If you would like to help schedule an educational inspection, contact Doug Jones at GDA (404-656-4958). Tell him Paul sent you. (Ga. Fields & Forests, Summer-97)

IPM Notes

A recent survey in New Jersey indicates that growers are willing to adopt IPM, but they do not know exactly what practices define IPM. IPM growers and non-IPM growers alike identified regulations, crop values, and labor costs as primary obstacles to continuing to farm. Marketing was found to play a key role in IPM adoption.

Greater access to state, university, and privately sponsored IPM programs (information, counsel, demonstrations) would help accelerate IPM adoption. Different groups did not agree on the best source of IPM information. Surprisingly, county agents and chemical reps placed greater emphasis on neighbors as a source of information; the growers did not consider their neighbors as valuable for information. If you want more details, contact G.C. Hamilton at hamilton@aesop.rutgers.edu (Amer. Entomologist, Summer-97)

The following guidelines may help you make decisions when controlling weeds. They are broadly based on recommendations from the Weed Science Society of America.

  1. Scout fields: before applying a herbicide; determine weed species present.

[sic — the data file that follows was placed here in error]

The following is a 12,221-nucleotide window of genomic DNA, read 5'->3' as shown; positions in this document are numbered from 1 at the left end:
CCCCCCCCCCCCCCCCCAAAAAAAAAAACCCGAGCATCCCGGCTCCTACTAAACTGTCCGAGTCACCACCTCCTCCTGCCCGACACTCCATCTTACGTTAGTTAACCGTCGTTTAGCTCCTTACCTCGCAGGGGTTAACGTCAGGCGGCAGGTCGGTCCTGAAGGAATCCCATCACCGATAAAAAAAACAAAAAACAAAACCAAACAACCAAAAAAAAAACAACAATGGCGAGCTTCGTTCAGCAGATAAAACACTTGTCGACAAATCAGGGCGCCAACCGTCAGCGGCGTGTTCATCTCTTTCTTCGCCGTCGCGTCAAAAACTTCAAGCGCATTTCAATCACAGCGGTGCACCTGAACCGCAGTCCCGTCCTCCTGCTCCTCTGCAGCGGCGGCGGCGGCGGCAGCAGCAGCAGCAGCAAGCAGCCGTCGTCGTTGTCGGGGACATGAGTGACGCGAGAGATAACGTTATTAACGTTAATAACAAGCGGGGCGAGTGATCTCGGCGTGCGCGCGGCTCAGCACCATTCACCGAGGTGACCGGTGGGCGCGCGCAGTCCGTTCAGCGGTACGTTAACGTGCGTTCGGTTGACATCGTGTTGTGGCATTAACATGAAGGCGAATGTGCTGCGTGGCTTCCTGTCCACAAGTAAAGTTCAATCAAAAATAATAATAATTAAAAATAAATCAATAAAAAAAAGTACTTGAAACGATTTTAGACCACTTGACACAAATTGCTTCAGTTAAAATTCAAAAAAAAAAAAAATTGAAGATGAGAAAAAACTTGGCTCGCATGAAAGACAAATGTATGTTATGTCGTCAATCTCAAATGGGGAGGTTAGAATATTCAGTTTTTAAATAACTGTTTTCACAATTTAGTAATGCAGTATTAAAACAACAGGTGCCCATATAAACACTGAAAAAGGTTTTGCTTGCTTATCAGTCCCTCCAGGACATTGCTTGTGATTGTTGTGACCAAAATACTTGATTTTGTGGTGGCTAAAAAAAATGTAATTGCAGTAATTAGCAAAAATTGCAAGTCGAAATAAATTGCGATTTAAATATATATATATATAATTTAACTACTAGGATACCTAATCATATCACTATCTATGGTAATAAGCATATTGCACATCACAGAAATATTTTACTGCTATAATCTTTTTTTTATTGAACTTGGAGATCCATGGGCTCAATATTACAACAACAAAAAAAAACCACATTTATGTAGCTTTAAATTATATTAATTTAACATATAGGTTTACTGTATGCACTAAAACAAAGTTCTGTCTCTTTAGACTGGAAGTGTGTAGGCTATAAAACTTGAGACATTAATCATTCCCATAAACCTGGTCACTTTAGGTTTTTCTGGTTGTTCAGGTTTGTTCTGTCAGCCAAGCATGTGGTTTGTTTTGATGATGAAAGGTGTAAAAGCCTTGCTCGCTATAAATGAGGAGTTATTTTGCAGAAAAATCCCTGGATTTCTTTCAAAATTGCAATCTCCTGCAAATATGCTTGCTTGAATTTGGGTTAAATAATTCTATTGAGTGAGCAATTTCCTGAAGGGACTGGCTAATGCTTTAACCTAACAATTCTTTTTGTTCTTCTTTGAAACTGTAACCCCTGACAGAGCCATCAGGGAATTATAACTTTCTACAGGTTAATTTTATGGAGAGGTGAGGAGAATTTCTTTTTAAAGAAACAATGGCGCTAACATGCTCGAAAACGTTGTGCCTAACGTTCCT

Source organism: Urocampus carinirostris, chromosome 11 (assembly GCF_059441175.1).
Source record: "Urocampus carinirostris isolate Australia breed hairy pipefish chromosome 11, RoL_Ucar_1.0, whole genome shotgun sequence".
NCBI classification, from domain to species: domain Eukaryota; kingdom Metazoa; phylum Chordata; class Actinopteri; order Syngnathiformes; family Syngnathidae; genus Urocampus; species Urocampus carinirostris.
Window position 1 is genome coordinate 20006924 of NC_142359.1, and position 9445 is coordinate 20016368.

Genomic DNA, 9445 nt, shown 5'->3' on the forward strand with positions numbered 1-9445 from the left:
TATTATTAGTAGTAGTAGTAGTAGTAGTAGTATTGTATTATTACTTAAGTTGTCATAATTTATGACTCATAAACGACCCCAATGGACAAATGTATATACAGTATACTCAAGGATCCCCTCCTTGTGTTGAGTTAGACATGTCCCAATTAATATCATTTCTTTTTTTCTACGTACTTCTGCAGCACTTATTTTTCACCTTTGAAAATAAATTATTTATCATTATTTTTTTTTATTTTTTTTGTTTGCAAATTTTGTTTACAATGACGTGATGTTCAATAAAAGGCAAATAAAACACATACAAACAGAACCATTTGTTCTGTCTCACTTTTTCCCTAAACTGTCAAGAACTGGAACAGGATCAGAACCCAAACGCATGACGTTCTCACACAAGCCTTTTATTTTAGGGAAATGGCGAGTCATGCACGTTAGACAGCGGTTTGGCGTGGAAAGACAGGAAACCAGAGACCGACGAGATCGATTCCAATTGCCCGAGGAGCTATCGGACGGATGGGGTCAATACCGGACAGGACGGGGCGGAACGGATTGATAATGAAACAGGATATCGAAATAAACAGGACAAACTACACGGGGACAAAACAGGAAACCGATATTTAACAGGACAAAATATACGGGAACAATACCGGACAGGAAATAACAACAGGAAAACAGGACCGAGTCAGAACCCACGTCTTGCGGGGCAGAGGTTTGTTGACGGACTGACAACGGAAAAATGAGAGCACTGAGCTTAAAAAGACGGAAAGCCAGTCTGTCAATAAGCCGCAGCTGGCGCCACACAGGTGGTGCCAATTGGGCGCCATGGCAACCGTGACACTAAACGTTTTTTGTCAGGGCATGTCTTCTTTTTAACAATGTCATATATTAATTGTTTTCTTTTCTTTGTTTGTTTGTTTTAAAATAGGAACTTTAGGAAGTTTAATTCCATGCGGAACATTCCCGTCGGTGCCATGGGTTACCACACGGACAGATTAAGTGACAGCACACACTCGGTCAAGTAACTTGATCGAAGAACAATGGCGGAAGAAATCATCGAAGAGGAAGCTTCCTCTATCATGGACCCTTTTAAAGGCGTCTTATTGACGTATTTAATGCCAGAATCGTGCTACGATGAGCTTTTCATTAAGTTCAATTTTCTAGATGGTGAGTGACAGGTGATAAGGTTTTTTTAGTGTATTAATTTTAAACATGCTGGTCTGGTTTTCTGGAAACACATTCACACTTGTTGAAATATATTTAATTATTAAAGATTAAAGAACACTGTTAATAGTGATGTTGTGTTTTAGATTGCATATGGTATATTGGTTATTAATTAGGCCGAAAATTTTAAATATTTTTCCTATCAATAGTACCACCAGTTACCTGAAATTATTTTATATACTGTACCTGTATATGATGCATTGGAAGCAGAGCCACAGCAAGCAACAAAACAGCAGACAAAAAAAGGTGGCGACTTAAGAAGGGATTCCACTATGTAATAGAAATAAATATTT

2. Evaluate economics: is herbicide application justified by increased returns?
  3. Consider use of alternatives: cultivation, delayed planting, using weed-free crop seeds.
  4. Rotate crops: avoid growing the same crop in the same location season after season.
  5. Limit herbicide application: minimize usage of a single herbicide, or herbicides with the same site of action, during a growing season.
  6. Vary herbicides: use mixtures or sequential applications.
  7. Scout fields: after applying herbicides, note weed escapes or species shifts.
  8. Eliminate weed seed transfer: clean off equipment and clothing before moving from an infested area.

(Weed Technology, April-June 1997)

The appearance of any trade name in this newsletter is not intended to endorse that product nor convey negative implications of unmentioned products.


Dear Readers:

The Georgia Pest Management Newsletter is a monthly journal for Extension agents, Extension specialists, and others interested in pest management news. It provides information on legislation, regulations, and other issues affecting pest management.

Do not regard the information in this newsletter as pest management recommendations. Consult the Georgia Pest Control Handbook, other Extension publications, or appropriate specialists for this information.

Your input in this newsletter is encouraged.

If you wish to be added to the mailing list, just call us at 706-542-1765.

Or write us:

Department of Entomology
University of Georgia
Athens, GA 30602
E-mail: pguillebeau@bugs.ent.uga.edu

Sincerely:
Paul Guillebeau, Assistant Professor & Extension Entomology